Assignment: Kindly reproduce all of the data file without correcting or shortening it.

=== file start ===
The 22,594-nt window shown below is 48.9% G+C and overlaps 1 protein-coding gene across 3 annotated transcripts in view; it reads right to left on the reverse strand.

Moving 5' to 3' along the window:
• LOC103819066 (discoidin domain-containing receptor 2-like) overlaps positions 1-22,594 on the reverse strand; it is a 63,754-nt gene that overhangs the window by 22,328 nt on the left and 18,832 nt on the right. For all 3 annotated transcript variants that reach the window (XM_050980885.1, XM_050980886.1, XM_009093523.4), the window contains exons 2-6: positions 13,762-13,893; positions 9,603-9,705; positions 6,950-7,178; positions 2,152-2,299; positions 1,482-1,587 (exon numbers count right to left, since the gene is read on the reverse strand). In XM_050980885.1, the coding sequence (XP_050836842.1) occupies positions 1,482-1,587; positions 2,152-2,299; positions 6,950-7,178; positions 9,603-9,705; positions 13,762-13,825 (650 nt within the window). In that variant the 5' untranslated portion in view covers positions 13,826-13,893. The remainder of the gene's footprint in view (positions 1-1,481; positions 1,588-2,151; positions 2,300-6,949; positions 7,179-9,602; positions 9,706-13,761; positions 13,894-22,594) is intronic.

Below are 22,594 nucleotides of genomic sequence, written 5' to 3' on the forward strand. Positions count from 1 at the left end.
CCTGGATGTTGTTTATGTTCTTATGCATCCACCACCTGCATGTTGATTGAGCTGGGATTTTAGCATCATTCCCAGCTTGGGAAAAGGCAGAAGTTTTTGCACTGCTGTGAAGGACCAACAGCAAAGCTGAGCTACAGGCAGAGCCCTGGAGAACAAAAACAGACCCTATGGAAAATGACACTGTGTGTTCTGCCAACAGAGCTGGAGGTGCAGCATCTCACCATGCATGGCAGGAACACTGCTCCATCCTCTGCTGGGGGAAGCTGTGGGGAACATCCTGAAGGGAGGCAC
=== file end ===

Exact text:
The 22,594-nt window shown below is 48.9% G+C and overlaps 1 protein-coding gene across 3 annotated transcripts in view; it reads right to left on the reverse strand.

Moving 5' to 3' along the window:
• LOC103819066 (discoidin domain-containing receptor 2-like) overlaps positions 1-22,594 on the reverse strand; it is a 63,754-nt gene that overhangs the window by 22,328 nt on the left and 18,832 nt on the right. For all 3 annotated transcript variants that reach the window (XM_050980885.1, XM_050980886.1, XM_009093523.4), the window contains exons 2-6: positions 13,762-13,893; positions 9,603-9,705; positions 6,950-7,178; positions 2,152-2,299; positions 1,482-1,587 (exon numbers count right to left, since the gene is read on the reverse strand). In XM_050980885.1, the coding sequence (XP_050836842.1) occupies positions 1,482-1,587; positions 2,152-2,299; positions 6,950-7,178; positions 9,603-9,705; positions 13,762-13,825 (650 nt within the window). In that variant the 5' untranslated portion in view covers positions 13,826-13,893. The remainder of the gene's footprint in view (positions 1-1,481; positions 1,588-2,151; positions 2,300-6,949; positions 7,179-9,602; positions 9,706-13,761; positions 13,894-22,594) is intronic.

Below are 22,594 nucleotides of genomic sequence, written 5' to 3' on the forward strand. Positions count from 1 at the left end.
CCTGGATGTTGTTTATGTTCTTATGCATCCACCACCTGCATGTTGATTGAGCTGGGATTTTAGCATCATTCCCAGCTTGGGAAAAGGCAGAAGTTTTTGCACTGCTGTGAAGGACCAACAGCAAAGCTGAGCTACAGGCAGAGCCCTGGAGAACAAAAACAGACCCTATGGAAAATGACACTGTGTGTTCTGCCAACAGAGCTGGAGGTGCAGCATCTCACCATGCATGGCAGGAACACTGCTCCATCCTCTGCTGGGGGAAGCTGTGGGGAACATCCTGAAGGGAGGCAC